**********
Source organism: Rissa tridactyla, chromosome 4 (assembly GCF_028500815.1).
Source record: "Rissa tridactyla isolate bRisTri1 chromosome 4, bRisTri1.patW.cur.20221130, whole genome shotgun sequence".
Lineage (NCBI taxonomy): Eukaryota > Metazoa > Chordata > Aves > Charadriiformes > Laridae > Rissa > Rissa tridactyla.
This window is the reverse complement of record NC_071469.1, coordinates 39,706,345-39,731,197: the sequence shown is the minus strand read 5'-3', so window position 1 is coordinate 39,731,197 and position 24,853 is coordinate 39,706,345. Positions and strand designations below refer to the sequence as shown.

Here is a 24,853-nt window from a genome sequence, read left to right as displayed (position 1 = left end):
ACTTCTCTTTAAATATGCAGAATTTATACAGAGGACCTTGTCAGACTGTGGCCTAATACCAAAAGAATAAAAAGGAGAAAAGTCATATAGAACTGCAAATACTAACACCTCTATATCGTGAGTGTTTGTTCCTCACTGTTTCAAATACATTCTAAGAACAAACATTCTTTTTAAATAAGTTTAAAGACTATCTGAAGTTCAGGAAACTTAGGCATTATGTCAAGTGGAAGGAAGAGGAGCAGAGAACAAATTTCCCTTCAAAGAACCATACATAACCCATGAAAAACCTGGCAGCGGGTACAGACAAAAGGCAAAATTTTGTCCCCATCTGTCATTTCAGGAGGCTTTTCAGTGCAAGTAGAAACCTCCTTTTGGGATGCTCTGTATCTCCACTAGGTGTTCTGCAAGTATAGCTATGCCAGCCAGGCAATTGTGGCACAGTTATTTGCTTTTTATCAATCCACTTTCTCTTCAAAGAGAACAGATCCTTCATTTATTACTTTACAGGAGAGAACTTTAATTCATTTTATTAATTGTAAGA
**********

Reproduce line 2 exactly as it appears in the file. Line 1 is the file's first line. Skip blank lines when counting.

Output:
Source record: "Rissa tridactyla isolate bRisTri1 chromosome 4, bRisTri1.patW.cur.20221130, whole genome shotgun sequence".